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Information Security Policy

Information Security Organization

Information Security will be managed by the following personnel:

  • Karl Holub, Technical Lead
  • Kevin Kallmes, CEO
  • Kathryn Cowie, Operations Lead
  • Stephen Mead, Lead Engineer
  • An external cybersecurity consultant, who has already been vetted and interviewed by Nested Knowledge, will be hired as an independent contractor if the needs of our information security organization expand.


All policies will be reviewed on an annual basis or earlier, should a major system changed occur.

Personnel changes

In the event of a change in role, a departure, or a new hire, oversight of the affected security policies will be transferred to the new information security personnel. Management of information technology systems will be transferred to the appropriate engineer. Barring no sudden change, the transition will take place over two to eight weeks and will include training, knowledge checks, and progressively increasing responsibility over policies.

Data Protection Plan

I. Purpose

The Data Protection Plan helps us prepare to identify and protect personal data. A data protection impact assessment (DPIA) is required for projects where data processing is “likely to result in a high risk to the rights and freedoms of natural persons.” The plan here outlines our procedure for developing a DPIA.

II. Scope

This plan applies to all Nested Knowledge employees, and all contractors, consultants, temporary employees and business partners.

High-Risk personal data includes:

  • location and behavior data
  • systematically monitoring a publicly accessible place on a large scale
  • personal data related to “racial or ethnic origin, political opinions, religious or philosophical beliefs, or trade union membership,
  • genetic data, biometric data for the purpose of uniquely identifying a natural person
  • data concerning health or data concerning a natural person’s sex life or sexual orientation
  • data used to make automated decisions about people that could have legal (or similarly significant) effects
  • children’s data

III. Policy

Data Protection Officer (DPO)

The DPO, responsible for reviewing and approving data processing projects, is Karl Holub.

In brief, the DPO:

  • Is made available for all product & support teams, for reporting & planning any changes to data processing
  • Monitors for changes that are of consequence to our data processing policies, including:
    • Code changes and releases
    • Third party vendors & subprocessor additions
    • Internal tooling & workflow changes
  • Monitors subprocessor communications for terms and conditions and subprocessor updates
  • Maintains records of compliance, associated directly with the issue tracker, processor record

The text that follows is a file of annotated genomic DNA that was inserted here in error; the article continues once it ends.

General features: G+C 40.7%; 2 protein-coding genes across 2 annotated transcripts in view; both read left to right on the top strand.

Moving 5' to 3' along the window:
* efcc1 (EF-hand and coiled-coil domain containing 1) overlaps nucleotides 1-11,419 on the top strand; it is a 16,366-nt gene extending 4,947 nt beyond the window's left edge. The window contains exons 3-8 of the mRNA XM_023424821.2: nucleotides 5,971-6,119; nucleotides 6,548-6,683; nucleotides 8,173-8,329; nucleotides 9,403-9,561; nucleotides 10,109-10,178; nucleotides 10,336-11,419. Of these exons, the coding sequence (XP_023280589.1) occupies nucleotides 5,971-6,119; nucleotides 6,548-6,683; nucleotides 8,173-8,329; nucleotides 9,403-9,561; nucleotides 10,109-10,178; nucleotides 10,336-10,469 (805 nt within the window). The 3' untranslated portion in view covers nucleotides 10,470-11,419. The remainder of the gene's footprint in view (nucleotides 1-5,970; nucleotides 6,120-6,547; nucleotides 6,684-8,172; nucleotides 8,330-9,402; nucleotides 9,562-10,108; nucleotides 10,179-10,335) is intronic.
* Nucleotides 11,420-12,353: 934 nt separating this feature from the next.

• Reports to the CEO on activities and compliance on a regular basis

DPO Email:

Data Protection Impact Analysis Plan

Nested Knowledge will fill out a data protection impact analysis before processing any high-risk personal data.

We will take the following steps:

  1. Identify the need for a DPIA
    1. Explain broadly what project aims to achieve and what type of processing it involves. You may find it helpful to refer or link to other documents, such as a project proposal. Summarize why you identified the need for a DPIA.
  2. Describe the processing
    1. Nature of the processing: How will you collect, use, store and delete data? What is the source of the data? Will you be sharing data with anyone? You might find it useful to refer to a flow diagram or other way of describing data flows. What types of processing identified as likely high risk are involved?
    2. Scope of the processing:what is the nature of the data, and does it include special category or criminal offense data? How much data will you be collecting and using? How often? How long will you keep it? How many individuals are affected? What geographical area does it cover?
    3. Context of the processing: what is the nature of your relationship with the individuals? How much control will they have? Would they expect you to use their data in this way? Do they include children or other vulnerable groups? Are there prior concerns over this type of processing or security flaws? Is it novel in any way? What is the current state of technology in this area? Are there any current issues of public concern that you should factor in? Are you signed up to any approved code of conduct or certification scheme (once any have been approved)?
    4. Purpose of the processing: what do you want to achieve? What is the intended effect on individuals? What are the benefits of the processing – for you, and more broadly?
  3. Consultation Process
    1. describe when and how you will seek individuals’ views – or justify why it’s not appropriate to do so. Who else do you need to involve within your organization? Do you need to ask your processors to assist? Do you plan to consult information security experts, or any other experts?
  4. Assess necessity and proportionality
    1. Describe compliance and proportionality measures, in particular: what is your lawful basis for processing? Does the processing actually achieve your purpose? Is there another way to achieve the same outcome? How will you prevent function creep? How will you ensure data quality and data minimization? What information will you give individuals? How will you help to support their rights? What measures do you take to ensure processors comply? How do you safeguard any international transfers?